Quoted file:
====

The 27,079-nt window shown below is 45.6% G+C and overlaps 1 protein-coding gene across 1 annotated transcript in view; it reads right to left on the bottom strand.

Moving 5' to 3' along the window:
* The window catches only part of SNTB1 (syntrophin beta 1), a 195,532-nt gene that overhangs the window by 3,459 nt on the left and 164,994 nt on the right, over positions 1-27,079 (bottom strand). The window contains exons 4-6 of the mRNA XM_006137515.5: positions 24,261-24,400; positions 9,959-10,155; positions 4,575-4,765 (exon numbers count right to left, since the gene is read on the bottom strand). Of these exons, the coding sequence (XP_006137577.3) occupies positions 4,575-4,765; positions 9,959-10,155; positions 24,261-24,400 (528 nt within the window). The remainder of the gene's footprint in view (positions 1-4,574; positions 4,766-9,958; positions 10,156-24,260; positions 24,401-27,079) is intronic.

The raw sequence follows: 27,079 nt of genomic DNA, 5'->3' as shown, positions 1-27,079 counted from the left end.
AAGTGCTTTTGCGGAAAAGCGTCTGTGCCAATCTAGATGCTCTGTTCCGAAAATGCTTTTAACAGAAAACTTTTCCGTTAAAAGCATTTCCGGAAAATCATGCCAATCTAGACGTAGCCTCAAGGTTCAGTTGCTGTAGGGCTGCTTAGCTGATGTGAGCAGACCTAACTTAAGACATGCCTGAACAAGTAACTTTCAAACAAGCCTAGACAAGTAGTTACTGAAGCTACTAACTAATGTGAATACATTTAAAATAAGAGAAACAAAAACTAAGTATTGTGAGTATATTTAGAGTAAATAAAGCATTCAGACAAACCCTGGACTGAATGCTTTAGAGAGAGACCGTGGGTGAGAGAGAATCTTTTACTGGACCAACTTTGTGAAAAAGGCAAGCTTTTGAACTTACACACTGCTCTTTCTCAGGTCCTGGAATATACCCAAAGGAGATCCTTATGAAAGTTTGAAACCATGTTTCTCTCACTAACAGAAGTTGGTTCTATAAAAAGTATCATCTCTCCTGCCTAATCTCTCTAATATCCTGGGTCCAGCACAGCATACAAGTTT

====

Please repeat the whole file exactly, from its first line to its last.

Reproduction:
The 27,079-nt window shown below is 45.6% G+C and overlaps 1 protein-coding gene across 1 annotated transcript in view; it reads right to left on the bottom strand.

Moving 5' to 3' along the window:
* The window catches only part of SNTB1 (syntrophin beta 1), a 195,532-nt gene that overhangs the window by 3,459 nt on the left and 164,994 nt on the right, over positions 1-27,079 (bottom strand). The window contains exons 4-6 of the mRNA XM_006137515.5: positions 24,261-24,400; positions 9,959-10,155; positions 4,575-4,765 (exon numbers count right to left, since the gene is read on the bottom strand). Of these exons, the coding sequence (XP_006137577.3) occupies positions 4,575-4,765; positions 9,959-10,155; positions 24,261-24,400 (528 nt within the window). The remainder of the gene's footprint in view (positions 1-4,574; positions 4,766-9,958; positions 10,156-24,260; positions 24,401-27,079) is intronic.

The raw sequence follows: 27,079 nt of genomic DNA, 5'->3' as shown, positions 1-27,079 counted from the left end.
AAGTGCTTTTGCGGAAAAGCGTCTGTGCCAATCTAGATGCTCTGTTCCGAAAATGCTTTTAACAGAAAACTTTTCCGTTAAAAGCATTTCCGGAAAATCATGCCAATCTAGACGTAGCCTCAAGGTTCAGTTGCTGTAGGGCTGCTTAGCTGATGTGAGCAGACCTAACTTAAGACATGCCTGAACAAGTAACTTTCAAACAAGCCTAGACAAGTAGTTACTGAAGCTACTAACTAATGTGAATACATTTAAAATAAGAGAAACAAAAACTAAGTATTGTGAGTATATTTAGAGTAAATAAAGCATTCAGACAAACCCTGGACTGAATGCTTTAGAGAGAGACCGTGGGTGAGAGAGAATCTTTTACTGGACCAACTTTGTGAAAAAGGCAAGCTTTTGAACTTACACACTGCTCTTTCTCAGGTCCTGGAATATACCCAAAGGAGATCCTTATGAAAGTTTGAAACCATGTTTCTCTCACTAACAGAAGTTGGTTCTATAAAAAGTATCATCTCTCCTGCCTAATCTCTCTAATATCCTGGGTCCAGCACAGCATACAAGTTT